Interesting: Amstrad launches home videophone, basically the old Em@iler with a video phone thing, for £99 each or £179 for a pair (hmm, what do you think? Shall we buy a pair or save money and only buy one?).
Alan Sugar (before his beknightment) had a hit with the original PCs, and got Britain typing on screen at home. However since then the company’s struggled to hit one out of the park.
Obvious detail: Amstrad said the images appearing on the E3’s colour screen will not be TV quality but are likely to match what is possible on a PC using a dial-up net account. Well yes, that would be because it is a PC (stripped down) on a dialup account. Durr.
The trouble, as with all videophones, is finding someone else who has one. It’s the converse of the network effect – call it the “krowten” syndrome (didja see what I did there?) – where there’s no point being the first person in town with something. There was no point being the first P2P Napster subscriber, the first KaZaA user, the first AIM user. They only get their power from network effects, where by contrast the Amstrad WP PCs, designed specifically for word processing, using non-standard floppy drives (2″? Someone remind me) and non-standard OS could still produce something – words on paper – that anyone could use. On their own. And anyone could read the result. In 1991 I wrote three chapters of what could have been the worst book in the world on a PCW8512. The plot revolved around the powers-that-be in tennis organising all sorts of stunts to reinterest the audience – such as parachutists landing on court, and a star player getting stabbed. A year later, Monica Seles got stabbed, and I saw a parachutist land on the court at the French Open. Damn it.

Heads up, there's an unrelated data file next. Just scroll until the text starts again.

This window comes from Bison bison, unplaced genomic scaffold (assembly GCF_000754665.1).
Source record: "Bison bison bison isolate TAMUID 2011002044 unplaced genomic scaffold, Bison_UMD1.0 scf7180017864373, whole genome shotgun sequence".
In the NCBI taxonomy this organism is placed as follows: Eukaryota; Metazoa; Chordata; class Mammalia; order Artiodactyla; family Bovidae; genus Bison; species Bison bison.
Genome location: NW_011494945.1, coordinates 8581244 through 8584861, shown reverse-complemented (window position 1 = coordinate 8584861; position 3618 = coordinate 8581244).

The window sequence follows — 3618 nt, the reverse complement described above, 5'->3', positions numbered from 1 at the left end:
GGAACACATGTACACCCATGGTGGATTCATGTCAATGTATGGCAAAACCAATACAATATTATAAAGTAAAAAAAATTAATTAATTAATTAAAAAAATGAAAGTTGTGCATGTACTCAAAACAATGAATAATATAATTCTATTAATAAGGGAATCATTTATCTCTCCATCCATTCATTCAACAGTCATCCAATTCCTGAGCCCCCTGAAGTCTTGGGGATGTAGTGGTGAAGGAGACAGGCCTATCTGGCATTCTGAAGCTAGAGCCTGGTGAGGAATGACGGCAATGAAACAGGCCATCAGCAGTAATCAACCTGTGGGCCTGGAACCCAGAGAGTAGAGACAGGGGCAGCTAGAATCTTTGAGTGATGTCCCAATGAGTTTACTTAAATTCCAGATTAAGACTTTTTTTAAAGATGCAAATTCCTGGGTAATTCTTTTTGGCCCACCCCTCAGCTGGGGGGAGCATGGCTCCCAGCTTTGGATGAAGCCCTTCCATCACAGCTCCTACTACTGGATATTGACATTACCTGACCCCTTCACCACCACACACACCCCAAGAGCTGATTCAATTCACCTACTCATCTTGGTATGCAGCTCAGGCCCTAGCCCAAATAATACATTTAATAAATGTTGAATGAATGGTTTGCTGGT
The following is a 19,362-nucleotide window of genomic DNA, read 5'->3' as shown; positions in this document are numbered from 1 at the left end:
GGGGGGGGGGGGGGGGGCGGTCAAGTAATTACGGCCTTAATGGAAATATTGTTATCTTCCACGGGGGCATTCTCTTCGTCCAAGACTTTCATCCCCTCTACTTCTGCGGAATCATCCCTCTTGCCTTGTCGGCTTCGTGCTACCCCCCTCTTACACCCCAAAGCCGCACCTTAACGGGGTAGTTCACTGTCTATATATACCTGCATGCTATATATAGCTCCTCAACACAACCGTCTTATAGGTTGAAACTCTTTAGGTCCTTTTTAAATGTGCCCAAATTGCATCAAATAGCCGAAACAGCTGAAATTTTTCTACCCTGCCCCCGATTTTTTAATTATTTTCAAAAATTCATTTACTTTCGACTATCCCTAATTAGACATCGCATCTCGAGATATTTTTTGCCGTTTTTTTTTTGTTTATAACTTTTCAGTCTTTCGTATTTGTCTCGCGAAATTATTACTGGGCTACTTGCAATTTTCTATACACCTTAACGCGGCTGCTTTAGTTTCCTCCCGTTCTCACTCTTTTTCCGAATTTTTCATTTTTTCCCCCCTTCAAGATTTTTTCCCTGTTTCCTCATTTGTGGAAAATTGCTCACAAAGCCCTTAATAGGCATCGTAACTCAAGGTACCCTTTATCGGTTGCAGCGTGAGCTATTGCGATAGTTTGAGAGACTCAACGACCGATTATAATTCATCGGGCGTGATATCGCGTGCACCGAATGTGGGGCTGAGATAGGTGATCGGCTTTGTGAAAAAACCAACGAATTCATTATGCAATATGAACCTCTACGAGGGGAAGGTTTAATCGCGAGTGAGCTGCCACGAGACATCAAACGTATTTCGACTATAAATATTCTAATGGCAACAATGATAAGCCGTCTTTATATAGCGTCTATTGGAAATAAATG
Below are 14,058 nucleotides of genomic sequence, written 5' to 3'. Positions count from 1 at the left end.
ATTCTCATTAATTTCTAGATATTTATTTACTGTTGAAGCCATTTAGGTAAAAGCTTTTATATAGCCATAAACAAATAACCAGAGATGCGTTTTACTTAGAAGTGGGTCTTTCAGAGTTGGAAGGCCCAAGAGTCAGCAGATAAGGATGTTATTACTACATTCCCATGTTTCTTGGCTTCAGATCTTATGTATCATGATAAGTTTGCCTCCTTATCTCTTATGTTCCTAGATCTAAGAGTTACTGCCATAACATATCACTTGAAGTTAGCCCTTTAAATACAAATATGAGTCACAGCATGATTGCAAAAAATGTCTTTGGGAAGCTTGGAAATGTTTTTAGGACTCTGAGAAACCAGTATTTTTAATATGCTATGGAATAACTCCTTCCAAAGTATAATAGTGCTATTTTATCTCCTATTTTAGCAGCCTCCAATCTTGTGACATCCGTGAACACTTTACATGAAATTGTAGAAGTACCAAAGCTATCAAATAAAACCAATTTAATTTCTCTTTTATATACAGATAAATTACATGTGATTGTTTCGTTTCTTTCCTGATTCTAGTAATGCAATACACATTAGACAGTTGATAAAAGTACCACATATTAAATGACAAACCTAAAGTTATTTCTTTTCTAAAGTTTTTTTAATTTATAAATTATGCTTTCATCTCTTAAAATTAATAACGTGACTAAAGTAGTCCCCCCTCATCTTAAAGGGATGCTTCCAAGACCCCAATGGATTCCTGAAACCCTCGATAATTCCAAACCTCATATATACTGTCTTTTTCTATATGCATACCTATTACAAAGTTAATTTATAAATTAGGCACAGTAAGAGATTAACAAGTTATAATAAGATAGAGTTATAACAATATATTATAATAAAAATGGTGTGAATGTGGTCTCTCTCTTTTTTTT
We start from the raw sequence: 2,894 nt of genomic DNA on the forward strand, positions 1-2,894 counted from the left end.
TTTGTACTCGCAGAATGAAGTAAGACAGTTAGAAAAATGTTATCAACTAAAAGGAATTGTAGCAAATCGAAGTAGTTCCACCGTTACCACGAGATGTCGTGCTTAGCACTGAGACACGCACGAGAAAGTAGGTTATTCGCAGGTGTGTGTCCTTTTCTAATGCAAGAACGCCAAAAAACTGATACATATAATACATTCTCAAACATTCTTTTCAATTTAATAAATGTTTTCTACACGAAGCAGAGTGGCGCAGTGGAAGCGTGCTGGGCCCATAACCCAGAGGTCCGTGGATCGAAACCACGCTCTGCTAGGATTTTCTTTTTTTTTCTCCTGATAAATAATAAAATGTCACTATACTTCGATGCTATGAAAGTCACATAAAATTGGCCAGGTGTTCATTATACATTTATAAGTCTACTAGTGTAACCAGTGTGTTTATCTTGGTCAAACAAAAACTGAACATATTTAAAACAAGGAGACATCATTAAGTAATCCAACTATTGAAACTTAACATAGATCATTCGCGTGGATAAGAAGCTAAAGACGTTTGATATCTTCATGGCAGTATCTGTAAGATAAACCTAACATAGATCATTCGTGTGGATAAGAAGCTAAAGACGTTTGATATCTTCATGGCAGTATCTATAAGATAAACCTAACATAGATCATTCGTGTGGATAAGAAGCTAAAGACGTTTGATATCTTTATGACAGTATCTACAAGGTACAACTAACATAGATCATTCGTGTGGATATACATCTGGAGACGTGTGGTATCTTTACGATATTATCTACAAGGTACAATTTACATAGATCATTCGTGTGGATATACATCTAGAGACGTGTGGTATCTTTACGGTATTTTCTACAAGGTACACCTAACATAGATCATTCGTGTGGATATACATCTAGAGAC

And there are still plenty of households (about half) that don’t have a PC, for whom this is just enough technology. The perverse thing is that they’ll not be interested until they know their friends are going to get one. And their friends won’t get one until…